It Is All About The Interest
To help calculate a loan’s monthly payments based on different interest rates, lenders have developed amortization tables. These tables easily calculate how much money of each payment is interest, and how much goes towards the principal balance.
For example, let's calculate the principal and interest for the first monthly payment of a 30-year, $100,000 mortgage loan at 7.5 percent interest. According to the amortization tables, the monthly payment on this loan is fixed at $699.21.
First, we calculate the annual interest by multiplying $100,000 x .075 (7.5 %). This equals $7,500, which we then divide by 12 (for the number of months in a year), which equals $625.
If you subtract $625 from the monthly payment of $699.21, we see that $625 from the first payment interests while $74.21 goes towards the principal. Next, if we subtract $74.21 (the first principal payment) from the $100,000 loan, we come up with a new unpaid principal balance of $99,925.79. To determine the next month's principal and interest payments, we just repeat the steps already mentioned.
We now multiply the new principal balance ($99,925.79) times the interest rate (7.5%) to get an annual interest payment of $7,494.43. Divided by 12, this equals $624.54. So, during the second month's payment:
$624.54 is interested while $74.67 goes towards the principal.
As you can see from the above example, while you pay a lot of interest up front, you're also slowly paying down the overall debt — known as building equity. Thus, even if you sell a house before the loan is paid in full, you only have to pay off the unpaid principal balance — the difference between the sales price and the unpaid principle is your equity.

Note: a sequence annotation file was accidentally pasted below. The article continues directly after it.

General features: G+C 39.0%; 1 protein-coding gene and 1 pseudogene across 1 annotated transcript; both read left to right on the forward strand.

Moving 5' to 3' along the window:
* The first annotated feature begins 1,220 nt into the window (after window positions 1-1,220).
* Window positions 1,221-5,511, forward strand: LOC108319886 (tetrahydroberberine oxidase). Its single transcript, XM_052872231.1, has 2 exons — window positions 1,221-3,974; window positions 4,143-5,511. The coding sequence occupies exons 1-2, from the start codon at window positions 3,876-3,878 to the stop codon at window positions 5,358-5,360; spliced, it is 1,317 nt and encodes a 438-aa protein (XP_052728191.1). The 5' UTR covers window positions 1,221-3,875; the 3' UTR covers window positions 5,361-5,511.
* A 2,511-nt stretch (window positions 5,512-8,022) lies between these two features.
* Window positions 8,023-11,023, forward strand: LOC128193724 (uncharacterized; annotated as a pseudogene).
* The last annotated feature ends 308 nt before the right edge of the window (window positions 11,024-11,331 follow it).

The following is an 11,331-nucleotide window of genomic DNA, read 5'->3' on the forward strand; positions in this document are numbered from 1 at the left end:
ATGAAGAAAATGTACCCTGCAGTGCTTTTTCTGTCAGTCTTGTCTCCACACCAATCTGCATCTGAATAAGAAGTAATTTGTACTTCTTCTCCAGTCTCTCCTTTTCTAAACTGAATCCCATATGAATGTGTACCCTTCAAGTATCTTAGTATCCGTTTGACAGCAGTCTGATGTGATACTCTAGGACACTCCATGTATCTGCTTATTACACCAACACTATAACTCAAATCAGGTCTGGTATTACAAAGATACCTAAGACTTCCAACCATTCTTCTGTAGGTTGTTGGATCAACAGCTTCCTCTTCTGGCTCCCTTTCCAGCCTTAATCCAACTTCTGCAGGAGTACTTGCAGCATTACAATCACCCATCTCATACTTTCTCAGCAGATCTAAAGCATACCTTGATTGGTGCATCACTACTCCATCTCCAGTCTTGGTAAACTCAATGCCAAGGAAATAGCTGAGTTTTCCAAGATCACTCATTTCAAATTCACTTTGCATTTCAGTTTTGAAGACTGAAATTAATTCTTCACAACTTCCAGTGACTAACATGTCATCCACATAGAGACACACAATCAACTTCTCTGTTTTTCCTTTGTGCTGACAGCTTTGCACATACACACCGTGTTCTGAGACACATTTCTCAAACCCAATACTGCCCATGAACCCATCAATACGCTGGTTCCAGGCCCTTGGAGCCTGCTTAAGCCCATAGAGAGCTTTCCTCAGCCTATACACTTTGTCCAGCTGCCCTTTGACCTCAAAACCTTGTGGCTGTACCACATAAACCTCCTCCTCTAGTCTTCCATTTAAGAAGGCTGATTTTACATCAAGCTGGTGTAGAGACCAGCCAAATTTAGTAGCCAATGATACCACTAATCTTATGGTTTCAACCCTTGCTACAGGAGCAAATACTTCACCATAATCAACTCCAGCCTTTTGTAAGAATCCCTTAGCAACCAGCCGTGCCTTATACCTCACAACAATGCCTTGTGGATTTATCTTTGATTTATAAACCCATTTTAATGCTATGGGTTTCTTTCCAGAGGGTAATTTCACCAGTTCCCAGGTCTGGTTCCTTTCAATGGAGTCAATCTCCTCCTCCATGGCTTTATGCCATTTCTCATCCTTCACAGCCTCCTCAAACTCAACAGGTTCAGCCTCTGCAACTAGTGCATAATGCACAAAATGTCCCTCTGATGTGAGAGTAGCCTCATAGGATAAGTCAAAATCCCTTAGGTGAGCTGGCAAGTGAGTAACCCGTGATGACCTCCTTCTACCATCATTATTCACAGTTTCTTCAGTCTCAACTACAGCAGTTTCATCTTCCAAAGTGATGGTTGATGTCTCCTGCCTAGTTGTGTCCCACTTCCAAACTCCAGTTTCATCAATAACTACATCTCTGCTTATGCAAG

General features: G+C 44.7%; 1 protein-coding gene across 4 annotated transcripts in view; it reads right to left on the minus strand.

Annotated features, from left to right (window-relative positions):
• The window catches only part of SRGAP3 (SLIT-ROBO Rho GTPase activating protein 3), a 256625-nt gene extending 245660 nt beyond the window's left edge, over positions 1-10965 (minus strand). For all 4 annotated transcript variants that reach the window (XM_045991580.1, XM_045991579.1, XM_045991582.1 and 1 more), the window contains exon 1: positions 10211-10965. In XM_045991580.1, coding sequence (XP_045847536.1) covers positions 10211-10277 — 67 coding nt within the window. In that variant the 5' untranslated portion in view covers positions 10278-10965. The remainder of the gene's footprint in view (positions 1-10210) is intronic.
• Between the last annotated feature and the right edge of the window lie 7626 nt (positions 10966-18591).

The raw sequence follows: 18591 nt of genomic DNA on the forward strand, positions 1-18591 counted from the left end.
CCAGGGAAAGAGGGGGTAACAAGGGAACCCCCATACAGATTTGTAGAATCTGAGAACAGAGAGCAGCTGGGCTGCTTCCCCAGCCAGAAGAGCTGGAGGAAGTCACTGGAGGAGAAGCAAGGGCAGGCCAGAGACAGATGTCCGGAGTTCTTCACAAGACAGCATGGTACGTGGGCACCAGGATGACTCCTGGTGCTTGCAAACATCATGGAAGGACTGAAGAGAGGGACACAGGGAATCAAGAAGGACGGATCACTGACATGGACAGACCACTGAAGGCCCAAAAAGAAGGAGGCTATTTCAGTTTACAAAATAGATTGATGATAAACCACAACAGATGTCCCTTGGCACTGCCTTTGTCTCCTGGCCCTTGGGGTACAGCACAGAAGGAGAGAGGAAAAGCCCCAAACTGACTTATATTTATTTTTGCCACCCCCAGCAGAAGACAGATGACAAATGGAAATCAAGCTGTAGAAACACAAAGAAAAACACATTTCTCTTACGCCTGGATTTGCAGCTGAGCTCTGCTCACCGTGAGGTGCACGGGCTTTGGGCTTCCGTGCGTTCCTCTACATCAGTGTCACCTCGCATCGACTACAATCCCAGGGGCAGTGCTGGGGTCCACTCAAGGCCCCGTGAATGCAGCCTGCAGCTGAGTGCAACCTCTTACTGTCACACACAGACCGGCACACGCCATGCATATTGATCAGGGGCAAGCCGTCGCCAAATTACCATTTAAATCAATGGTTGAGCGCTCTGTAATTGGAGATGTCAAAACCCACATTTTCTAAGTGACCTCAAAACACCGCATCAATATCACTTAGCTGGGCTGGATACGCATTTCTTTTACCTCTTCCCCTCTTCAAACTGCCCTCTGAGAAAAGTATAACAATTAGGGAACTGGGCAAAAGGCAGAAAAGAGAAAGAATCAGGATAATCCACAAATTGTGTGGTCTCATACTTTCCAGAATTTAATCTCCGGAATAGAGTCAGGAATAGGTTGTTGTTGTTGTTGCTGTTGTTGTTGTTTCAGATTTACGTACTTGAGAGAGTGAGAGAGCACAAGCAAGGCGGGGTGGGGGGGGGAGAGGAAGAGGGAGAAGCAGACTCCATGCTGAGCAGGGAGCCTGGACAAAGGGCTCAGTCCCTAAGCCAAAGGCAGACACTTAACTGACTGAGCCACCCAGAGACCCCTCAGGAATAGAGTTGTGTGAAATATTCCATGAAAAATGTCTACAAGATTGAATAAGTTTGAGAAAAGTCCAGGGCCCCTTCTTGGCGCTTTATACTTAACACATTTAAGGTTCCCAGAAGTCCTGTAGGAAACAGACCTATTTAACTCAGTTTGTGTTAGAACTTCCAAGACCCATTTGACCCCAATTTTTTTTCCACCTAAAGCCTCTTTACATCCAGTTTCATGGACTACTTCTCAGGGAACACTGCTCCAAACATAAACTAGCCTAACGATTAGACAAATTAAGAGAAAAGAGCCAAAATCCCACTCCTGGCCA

To build equity faster — as well as save money on interest payments — some homeowners choose loans with faster repayment schedules (such as a 15-year loan).
Time Versus Savings
To help illustrate how this works, consider our previous example of a $100,000 loan at 7.5 percent interest. The monthly payment is around $700, which over 30 years adds up to $252,000. In other words, over the life of the loan, you would pay $152,000 just in interest.
With the proactive repayment schedule of a 15-year loan, however, the monthly payment jumps to $927 for a total of $166,860 over the lifespan of the loan. Obviously, monthly payments are now more than those for a 30-year mortgage, but you would save more than $85,000 in interest overall.
Shorter-term loans are not the right answer for everyone, so ask your lender or real estate agent about the best loan for your situation.
Understanding how much you can afford is probably the most important rule of home buying. Your budget can affect everything — from the neighborhoods you look for, to the size of the house, and even the type of financing you choose.
Just remember that lenders will look beyond your income alone to determine the amount of your loan. Likewise, you may find there are some innovative financing options to help boost your purchasing power.